Letter to the Editor: Outcry over religious freedom law is selfish


Those protesting the recent religious freedom law in Indiana should not be flattered — freedom does not just apply to them.

Indiana passed legislation pertaining to religious freedom that is nearly identical to a bill that President Clinton signed almost 22 years ago. The outcry from its passage is, in my opinion, more selfish than it is ignorant.

Members of the left haven’t been able to grasp a sliver of how capitalism works, and cry Jim Crow every chance they get. Their interpretation of civil rights has been amiss since the antebellum era, and have plagued the constitutional rights of those exercising just that for as long as one can remember.

Whether or not the intentions of the law were based on discrimination, there is truly nothing one should be able to do as long as it stays within the private sector. The reality is that there are those out there who simply can’t stand the idea of being excluded to the point that they will begin comparing themselves to the minorities who were, just 50 years ago, legally barred from even utilizing the same restroom as the white man. It’s truly offensive to even suggest similarities between one who is excluded based on religious preference, and one who was legally segregated from living the same lifestyle as others purely based on the color of their skin.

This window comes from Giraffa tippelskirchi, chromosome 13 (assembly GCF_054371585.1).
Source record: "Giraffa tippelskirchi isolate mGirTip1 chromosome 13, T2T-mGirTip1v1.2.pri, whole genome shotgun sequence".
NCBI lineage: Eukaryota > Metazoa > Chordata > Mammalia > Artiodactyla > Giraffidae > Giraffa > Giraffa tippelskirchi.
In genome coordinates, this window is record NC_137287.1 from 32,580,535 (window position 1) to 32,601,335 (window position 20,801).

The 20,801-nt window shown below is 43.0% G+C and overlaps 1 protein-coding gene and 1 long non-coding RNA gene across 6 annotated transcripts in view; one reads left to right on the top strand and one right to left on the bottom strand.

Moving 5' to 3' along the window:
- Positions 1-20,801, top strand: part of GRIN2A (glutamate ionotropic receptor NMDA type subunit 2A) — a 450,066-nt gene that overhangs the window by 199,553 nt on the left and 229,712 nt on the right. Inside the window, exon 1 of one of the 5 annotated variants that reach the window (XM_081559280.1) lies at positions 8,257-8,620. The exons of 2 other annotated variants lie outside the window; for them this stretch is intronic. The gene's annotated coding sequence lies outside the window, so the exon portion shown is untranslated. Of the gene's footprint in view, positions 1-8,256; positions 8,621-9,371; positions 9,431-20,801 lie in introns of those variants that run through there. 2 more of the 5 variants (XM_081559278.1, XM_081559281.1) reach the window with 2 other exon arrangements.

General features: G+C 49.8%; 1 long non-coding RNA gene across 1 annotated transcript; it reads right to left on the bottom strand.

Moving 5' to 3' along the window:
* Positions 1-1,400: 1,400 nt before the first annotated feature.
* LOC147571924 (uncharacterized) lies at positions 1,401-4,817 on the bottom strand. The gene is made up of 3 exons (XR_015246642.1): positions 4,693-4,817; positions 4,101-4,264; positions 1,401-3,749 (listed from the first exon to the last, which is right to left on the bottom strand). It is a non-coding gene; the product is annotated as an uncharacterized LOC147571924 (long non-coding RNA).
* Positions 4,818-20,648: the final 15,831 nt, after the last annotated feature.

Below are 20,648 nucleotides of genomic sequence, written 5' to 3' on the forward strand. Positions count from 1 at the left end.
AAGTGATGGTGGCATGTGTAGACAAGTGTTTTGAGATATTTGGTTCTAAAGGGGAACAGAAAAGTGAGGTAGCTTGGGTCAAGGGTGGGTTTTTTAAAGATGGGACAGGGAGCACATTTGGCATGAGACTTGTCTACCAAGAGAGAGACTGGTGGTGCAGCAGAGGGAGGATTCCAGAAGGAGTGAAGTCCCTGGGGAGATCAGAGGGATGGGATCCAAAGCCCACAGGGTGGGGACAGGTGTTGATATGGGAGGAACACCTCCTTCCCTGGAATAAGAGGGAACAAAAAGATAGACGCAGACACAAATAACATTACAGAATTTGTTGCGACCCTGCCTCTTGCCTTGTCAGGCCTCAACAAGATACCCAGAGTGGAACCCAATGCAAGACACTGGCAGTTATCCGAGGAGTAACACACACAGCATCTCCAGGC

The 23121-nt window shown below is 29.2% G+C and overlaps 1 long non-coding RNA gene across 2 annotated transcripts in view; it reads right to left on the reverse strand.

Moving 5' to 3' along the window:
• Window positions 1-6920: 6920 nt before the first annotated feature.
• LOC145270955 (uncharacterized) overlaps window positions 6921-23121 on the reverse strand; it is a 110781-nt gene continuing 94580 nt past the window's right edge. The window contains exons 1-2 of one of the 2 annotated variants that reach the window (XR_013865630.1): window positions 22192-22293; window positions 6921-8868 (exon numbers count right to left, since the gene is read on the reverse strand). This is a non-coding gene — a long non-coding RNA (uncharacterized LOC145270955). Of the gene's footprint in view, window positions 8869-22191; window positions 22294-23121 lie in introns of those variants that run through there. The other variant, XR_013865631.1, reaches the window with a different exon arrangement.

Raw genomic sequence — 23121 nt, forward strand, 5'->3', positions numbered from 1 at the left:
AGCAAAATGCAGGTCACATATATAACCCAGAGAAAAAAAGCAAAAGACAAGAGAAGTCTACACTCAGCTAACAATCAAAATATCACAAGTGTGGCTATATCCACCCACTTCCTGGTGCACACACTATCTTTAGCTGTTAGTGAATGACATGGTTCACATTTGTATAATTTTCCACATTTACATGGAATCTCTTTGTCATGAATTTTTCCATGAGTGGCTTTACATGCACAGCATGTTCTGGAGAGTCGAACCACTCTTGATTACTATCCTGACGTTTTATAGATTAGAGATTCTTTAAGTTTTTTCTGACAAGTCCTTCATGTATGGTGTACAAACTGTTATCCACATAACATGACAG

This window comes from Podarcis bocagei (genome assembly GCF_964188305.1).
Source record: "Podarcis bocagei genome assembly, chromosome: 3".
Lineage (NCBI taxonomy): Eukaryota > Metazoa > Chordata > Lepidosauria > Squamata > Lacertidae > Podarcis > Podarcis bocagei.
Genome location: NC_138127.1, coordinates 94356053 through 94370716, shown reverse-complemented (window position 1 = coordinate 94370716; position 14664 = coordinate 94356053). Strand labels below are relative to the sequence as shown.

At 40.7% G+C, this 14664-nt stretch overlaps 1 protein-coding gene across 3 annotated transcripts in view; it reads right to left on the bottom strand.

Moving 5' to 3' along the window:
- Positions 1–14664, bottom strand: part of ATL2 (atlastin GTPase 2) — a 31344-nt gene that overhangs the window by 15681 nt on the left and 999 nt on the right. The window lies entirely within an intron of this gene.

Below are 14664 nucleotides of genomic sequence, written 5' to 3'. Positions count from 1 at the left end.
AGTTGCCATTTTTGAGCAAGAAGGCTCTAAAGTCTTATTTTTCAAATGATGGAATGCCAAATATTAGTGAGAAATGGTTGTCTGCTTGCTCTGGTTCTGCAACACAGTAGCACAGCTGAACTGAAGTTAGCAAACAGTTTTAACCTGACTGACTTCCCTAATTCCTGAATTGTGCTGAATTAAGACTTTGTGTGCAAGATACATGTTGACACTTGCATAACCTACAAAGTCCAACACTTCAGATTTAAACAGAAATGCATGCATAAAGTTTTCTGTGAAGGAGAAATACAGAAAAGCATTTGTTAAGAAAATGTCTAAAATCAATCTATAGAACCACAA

The morality behind forcing one to act against his or her own righteous principles is beyond me. The audacity of some individuals to believe they can walk into someone else’s home, or place of business because the government said they could is comparable to the child who told on you in preschool because they wanted the toy you did not have.

Let’s set the record straight: the government cannot, and should not ever deny a law-abiding American citizen the same treatment as the next one, but if one would prefer you to leave their place of business, home, or any property for that matter based on whatever they see fit, they may do just that in compliance with the U.S. Constitution, regardless of your feelings.

Kyle Gregory Ford, Woodstock

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